Much like Paddack, Lamet is going to be looking to head into 202o fully healthy after recovering from Tommy John surgery and seeing a few months of action in 2019. Lamet’s stuff has long been the epitome of what scouts dream about. His fastball blows hitters away and is paired with a slider that seems to disappear as it approaches the plate. When these pitches are working together, Lamet has shown the ability to generate high strikeout numbers. Unlike Paddack, Lamet isn’t exactly known for his control, and that’s plagued him at times in the majors.
Lamet displayed better command of his pitches this past year compared to his first taste of big-league pitching in 2017. He limited walks to the tune of a one-point jump in his K/BB ratio to 3.5, continuing to do so in 2020 gives the Padres a valuable young piece to help anchor the rotation.
Despite struggling with walks at times, Lamet pitches fairly well deeper into games as his command improved the longer he stayed in 2019. Though his strikeout rate dropped, his K/BB ratio jumped nearly two points each additional time he faced a batter.
Projection systems aren’t exactly high on Lamet, but a big part of that is the limited usage they see him getting in 2020. If he’s able to stay healthy and contribute a full starter’s workload, he should be poised for a big jump and should be one of several exciting starters pitching for the Padres next season.
4. Zach Davies
Acquired in the same deal that brought over Trent Grisham, Davies will essentially replace Eric Lauer in the rotation after he went to Milwaukee in the trade. Davies has managed to put together some solid seasons over the first years of his major league career, but his peripherals suggest that he has been seriously over performing.
In 2019, arguably the best year of his career so far, Davies’s ERA was over a full run lower than his FIP, suggesting that the Brewers defense may have helped him out quite a bit. Davies has shown a sustained ability to limit walks throughout his career, something that we’ve already discussed some of the rotation candidates have struggled to do, but he struggles to miss bats, striking out 0.70 batters per inning.
Additionally, Davies has only pitched more than 165 innings once his career despite average 26 starts over the past four seasons. In many ways, there was much more to be optimistic about with Lauer than there seems to be with Davies.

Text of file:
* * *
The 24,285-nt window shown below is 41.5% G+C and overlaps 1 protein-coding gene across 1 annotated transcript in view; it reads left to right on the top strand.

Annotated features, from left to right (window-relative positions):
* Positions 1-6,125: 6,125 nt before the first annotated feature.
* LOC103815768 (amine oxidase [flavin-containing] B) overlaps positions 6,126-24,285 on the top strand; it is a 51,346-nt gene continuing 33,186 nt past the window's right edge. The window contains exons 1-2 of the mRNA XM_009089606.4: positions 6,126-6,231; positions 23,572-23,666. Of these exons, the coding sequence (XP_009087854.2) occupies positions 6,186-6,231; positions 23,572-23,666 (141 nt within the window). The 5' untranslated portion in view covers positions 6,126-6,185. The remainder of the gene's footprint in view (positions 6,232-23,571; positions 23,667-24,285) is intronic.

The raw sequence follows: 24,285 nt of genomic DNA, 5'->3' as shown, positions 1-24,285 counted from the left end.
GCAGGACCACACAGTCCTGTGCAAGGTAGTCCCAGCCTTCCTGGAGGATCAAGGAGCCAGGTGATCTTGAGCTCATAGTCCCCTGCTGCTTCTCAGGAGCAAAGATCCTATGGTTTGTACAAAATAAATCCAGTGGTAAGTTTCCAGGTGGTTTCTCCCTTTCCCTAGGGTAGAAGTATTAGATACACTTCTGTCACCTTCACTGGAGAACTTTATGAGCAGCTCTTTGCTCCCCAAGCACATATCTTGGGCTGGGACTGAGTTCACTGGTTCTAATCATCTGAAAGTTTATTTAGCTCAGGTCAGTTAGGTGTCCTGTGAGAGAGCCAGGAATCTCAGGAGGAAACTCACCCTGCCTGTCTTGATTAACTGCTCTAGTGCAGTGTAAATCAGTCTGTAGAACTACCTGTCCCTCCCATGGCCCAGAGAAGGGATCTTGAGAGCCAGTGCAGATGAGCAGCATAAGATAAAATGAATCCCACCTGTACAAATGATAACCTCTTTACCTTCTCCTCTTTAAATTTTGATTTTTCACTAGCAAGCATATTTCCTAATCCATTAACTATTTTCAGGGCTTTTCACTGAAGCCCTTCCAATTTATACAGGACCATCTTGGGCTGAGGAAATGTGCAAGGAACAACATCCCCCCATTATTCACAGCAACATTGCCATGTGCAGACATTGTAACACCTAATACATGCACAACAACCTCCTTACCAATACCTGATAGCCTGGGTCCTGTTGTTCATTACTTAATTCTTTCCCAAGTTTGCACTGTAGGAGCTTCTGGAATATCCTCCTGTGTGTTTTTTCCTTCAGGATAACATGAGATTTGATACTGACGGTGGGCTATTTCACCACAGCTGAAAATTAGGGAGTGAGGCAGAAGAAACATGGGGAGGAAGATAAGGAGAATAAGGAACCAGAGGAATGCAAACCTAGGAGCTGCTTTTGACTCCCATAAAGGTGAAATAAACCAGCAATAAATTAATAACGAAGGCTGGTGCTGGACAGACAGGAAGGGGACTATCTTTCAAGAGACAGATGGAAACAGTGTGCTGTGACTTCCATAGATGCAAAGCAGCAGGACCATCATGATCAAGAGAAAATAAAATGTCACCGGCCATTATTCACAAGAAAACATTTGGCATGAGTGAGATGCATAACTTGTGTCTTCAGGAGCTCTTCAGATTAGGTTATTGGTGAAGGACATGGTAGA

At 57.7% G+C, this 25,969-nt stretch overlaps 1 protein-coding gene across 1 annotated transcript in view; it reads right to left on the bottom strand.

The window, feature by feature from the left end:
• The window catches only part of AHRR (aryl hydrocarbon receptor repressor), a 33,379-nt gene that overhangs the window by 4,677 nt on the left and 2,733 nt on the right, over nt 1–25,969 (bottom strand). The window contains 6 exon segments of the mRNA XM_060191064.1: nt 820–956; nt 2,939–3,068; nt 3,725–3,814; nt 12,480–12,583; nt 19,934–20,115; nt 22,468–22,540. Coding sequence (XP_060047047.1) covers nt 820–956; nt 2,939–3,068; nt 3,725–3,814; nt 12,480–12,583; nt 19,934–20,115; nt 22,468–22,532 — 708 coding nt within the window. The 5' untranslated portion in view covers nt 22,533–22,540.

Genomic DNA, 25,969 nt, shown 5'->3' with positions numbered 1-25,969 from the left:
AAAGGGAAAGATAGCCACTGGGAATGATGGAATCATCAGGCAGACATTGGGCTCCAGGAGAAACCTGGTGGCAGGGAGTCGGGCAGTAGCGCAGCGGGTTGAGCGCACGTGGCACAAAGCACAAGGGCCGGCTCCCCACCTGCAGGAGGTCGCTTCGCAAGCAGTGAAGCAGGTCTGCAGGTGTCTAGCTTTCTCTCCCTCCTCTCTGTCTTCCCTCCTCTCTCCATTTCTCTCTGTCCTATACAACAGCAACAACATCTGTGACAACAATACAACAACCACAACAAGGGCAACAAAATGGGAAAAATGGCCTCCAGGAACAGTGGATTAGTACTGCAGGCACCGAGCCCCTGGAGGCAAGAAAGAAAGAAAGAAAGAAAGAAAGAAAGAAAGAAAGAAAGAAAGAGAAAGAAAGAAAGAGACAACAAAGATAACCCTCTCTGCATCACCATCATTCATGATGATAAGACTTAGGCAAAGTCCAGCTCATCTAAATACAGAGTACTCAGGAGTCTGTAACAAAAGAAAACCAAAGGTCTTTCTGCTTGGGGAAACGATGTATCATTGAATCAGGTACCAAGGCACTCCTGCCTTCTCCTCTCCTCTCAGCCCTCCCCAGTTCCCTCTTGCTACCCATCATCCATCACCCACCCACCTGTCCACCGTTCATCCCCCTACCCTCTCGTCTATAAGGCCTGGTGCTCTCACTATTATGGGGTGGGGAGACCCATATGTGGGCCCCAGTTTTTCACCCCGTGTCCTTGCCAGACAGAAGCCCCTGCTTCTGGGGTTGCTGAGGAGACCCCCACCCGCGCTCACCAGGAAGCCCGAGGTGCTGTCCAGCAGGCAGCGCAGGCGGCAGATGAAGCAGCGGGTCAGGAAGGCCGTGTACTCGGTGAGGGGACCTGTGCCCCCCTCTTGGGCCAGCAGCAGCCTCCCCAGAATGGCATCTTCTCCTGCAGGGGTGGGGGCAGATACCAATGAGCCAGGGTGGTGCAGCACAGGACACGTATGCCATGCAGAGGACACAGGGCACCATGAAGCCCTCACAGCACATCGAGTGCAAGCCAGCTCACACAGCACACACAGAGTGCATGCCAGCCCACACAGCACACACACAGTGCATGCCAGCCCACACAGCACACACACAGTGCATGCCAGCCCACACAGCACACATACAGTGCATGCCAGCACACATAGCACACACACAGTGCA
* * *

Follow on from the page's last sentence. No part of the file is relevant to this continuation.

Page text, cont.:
With the incoming arrival of Gore and Patino, 2020 should ultimately be Davies’s only season in the opening day rotation, and it would certainly be a surprise to see him last through the year without being relegated to a relief role.
Garrett Richards can be a pretty intriguing option for the fifth spot in the Padres rotation if he can get over the big hurdle of staying healthy.
Once a touted pitching prospect with the Angels, Richards has only made it through two full seasons as a starter as he’s been plagued by injuries throughout his career, including a recent recovery from Tommy John surgery.
In one of those seasons, he threw over 200 innings while racking up 176 strikeouts and a 3.65 ERA; he seemed like he was finally turning into the top of the rotation arm the Angels needed. But he was then limited to just six starts, albeit solid stretches, in his next two seasons.
In 2018, his last year with the Angels, he threw 76.1 innings over 16 starts with 87 strikeouts before being diagnosed with a torn UCL that ended his season and resulted in the aforementioned surgery.
That offseason, he signed a two-year deal with the Padres with the hope that he would recover in time to see limited action over the last month of 2019, but with most of his work coming in 2020. He did return in time to make three short starts in September, never pitching past the fourth inning.
Richards has never been a huge strikeout guy, but his rates are certainly higher than Davies, and his rates have trended upwards in the limited action that he’s seen over the previous few seasons. Going into 2020, the hope is that Richards will be able to maintain that trend along with his health and provide valuable innings to a team that is looking to be playing .500 baseball for the first time in a decade.